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Highlights from day 1 morning sessions at Startup Asia Singapore 2014

Our third ever Singapore conference started with Tech in Asia‘s Gwen (she’s head of business development for us) explaining the vision for the event and how it can be useful as a hub, for connections, sharing best practices, and exploring the way ahead for tech startups in Asia.

Keynote by Teo Ser Luck – Why Asia can be the next Silicon Valley

Singapore’s minister of state began with his vision for Block 71 and its expansion as the nation’s startup cluster.


Changing generations create opportunities for a change in outlook in creating businesses, minister Teo Ser Luck noted:



Fireside chat with Le Hong Minh, co-founder and CEO of VNG


VNG’s main man introduces himself as a “gamer” – and that’s still the main focus for the Vietnamese web giant. It’s making big numbers:


Minh says he was in a race to beat other companies into gaming in Vietnam. The young company got a break over a decade ago when it published a Chinese game localized for Vietnam. They chose the Kingsoft-made game “because they replied to us,” he jokes.

VNG is working on building up non-gaming revenue. Sounds like it’s still being inspired by China’s Tencent, just as it was when it first pushed into gaming.

VNG has Zalo, a mobile-only messaging app. It’s battling hard against Viber in Vietnam. Zalo has over 10 million users and is growing at about one million a month, he says. Viber focuses on free calls, but Minh says Zalo will concentrate on messaging.

Keynote by Akiko Naka – Why you need to pay attention to Japan’s startup ecosystem

Akiko, the CEO of Wantedly, shows the audience the shifting trends in Japan – the growing number of funds and tech IPOs after the 2008-9 financial crisis, a big shift to smartphones, and the impact of Abenomics as Japan’s prime minister helps revive the stagnant Japanese economy.


She highlights Gunosy and Smartnews as hot Japanese startups serving the local market at a time when it’s important to create a good experience on smartphones.

Overseas startups like Yelp, Airbnb, and Flipboard are doing well in Japan as they tune into these changing trends.

Fireside chat with Hootsuite’s Dario Meli

Hootsuite was built from concept to launch in four weeks, Dario says. It came from something the team as a media agency needed for themselves, with analytics and a URL shortener. “Most Twitter applications at that time were built by a guy in his basement,” he says – but Hootsuite had a team to help build it.


Dario’s new project is Quietly. He wants quality publishers to “thrive, not just survive.” He says it’s a bit of a personal project in that he’s passionate about seeing that kind of content do well at a time when it’s being diminished by the faster pace of web publishing.



Discussion: Ecommerce giants in Southeast Asia

We have no shortage of eshopping giants on the panel for this one – there’s Hyun Wook Cho, country manager at Qoo10 Singapore; Kelvin Lee, business development director for Southeast Asia at Taobao; Magnus Grimeland, managing director and founder of Zalora Group; and Saemin Ahn, managing partner at Rakuten Ventures. Oliver Segovia from AVA.ph is the moderator.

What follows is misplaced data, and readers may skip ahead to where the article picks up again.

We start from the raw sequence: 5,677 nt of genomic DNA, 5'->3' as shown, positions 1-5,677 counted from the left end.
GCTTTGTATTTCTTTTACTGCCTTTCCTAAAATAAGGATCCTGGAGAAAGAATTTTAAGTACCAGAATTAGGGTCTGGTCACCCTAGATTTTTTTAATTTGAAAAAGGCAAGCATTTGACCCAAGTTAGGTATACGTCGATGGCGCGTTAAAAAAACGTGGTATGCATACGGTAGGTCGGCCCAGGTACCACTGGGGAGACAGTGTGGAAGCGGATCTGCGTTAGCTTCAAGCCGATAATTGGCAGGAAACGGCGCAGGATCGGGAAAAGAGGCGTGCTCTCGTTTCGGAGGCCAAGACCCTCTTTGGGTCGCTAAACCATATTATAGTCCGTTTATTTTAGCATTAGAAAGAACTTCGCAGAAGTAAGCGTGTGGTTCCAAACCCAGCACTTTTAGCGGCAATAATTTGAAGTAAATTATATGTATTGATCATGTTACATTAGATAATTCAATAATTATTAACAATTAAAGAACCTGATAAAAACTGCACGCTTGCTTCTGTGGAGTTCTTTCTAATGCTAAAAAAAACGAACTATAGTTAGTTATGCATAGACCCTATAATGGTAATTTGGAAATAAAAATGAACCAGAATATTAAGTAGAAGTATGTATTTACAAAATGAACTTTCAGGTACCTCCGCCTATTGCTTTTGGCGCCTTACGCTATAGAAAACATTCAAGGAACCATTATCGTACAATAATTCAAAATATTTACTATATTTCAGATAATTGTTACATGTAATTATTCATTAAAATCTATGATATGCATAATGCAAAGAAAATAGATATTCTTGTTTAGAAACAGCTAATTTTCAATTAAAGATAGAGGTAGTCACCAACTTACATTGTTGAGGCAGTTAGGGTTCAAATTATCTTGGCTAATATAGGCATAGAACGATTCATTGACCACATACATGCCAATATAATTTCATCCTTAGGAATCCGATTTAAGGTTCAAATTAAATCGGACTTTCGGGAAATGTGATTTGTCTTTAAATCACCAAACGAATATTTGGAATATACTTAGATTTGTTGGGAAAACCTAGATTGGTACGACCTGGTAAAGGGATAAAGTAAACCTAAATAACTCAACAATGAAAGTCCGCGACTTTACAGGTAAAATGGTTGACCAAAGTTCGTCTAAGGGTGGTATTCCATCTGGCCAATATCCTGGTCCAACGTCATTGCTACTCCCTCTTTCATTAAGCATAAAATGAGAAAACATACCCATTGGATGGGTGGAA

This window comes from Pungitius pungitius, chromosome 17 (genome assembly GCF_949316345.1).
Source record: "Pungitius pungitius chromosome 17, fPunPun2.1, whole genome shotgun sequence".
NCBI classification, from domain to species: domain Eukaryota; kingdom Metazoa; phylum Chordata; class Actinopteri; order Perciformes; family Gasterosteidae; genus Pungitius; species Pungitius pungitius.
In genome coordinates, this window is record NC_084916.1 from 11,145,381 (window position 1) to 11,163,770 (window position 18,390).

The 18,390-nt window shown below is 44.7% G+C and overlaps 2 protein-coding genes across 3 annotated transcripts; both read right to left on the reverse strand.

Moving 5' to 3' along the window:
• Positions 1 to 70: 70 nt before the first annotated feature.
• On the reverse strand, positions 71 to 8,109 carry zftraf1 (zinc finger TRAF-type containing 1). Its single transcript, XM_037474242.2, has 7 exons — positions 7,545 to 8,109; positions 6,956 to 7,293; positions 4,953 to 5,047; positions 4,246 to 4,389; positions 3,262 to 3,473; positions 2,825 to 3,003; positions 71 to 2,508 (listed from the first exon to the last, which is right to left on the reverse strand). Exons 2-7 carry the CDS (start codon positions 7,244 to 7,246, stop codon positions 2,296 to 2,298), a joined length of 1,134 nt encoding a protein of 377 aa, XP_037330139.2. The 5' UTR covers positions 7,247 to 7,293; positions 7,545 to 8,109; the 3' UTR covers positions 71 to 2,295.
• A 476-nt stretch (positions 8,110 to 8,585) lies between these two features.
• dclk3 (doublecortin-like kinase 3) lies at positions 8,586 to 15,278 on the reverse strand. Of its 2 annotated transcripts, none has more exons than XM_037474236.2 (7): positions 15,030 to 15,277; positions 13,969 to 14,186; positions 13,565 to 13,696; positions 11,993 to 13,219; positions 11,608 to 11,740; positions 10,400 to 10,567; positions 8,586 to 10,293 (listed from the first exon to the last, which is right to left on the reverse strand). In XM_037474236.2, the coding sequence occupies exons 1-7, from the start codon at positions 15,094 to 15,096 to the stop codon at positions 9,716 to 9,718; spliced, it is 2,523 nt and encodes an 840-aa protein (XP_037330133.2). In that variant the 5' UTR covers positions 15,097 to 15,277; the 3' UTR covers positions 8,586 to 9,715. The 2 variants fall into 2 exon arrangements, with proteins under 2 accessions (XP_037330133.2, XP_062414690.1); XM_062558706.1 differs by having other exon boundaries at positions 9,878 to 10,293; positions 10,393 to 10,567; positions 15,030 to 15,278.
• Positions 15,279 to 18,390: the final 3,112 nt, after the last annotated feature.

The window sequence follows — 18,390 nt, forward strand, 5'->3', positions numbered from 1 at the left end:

Challenges vary wildly across the region, such as with some markets only just opening up, such as in Myanmar. Also varying customs laws, differences in how to advertise between countries, logistics challenges, and so on, also create obstacles.



Taobao’s Kelvin Lee says the Chinese firm, part of Alibaba, is looking into more markets across the region. So far it’s focusing on Singapore, Malaysia, Hong Kong, Taiwan. For the mostly China-based sellers on Taobao, regional customs laws and product returns are an issue, Lee says.

Saemin Ahn, representing Rakuten, says the ecommerce market will see more liquidity in the future for consumers, as well as consolidation among online shopping businesses.

Zalora’s Magnus Grimeland says he’s excited about the new marketplace for third-party merchants, focusing on hipster fashion boutiques and labels, he says.


One audience member notes that Australia is a bit out of this increasingly important Southeast Asia loop:


Can Southeast Asia learn from China’s growth? Lee from Taobao believes so, as seen in the efficiency of shipping and logistics in China right now, despite the size of the nation. It’s surprising, Lee says, and also a promising sign for solving Southeast Asia’s infrastructural problems.

There’s lots of good advice from the onstage crew, including the fact that startups should not try to reinvent the wheel, and should look into solving pain-points in their own lives.


Check back for afternoon highlights later, or follow the fun live on Twitter using the #startupasia hashtag.

This is a part of the coverage of Startup Asia Singapore 2014, our event running on May 7 and 8.

Editing by Paul Bischoff

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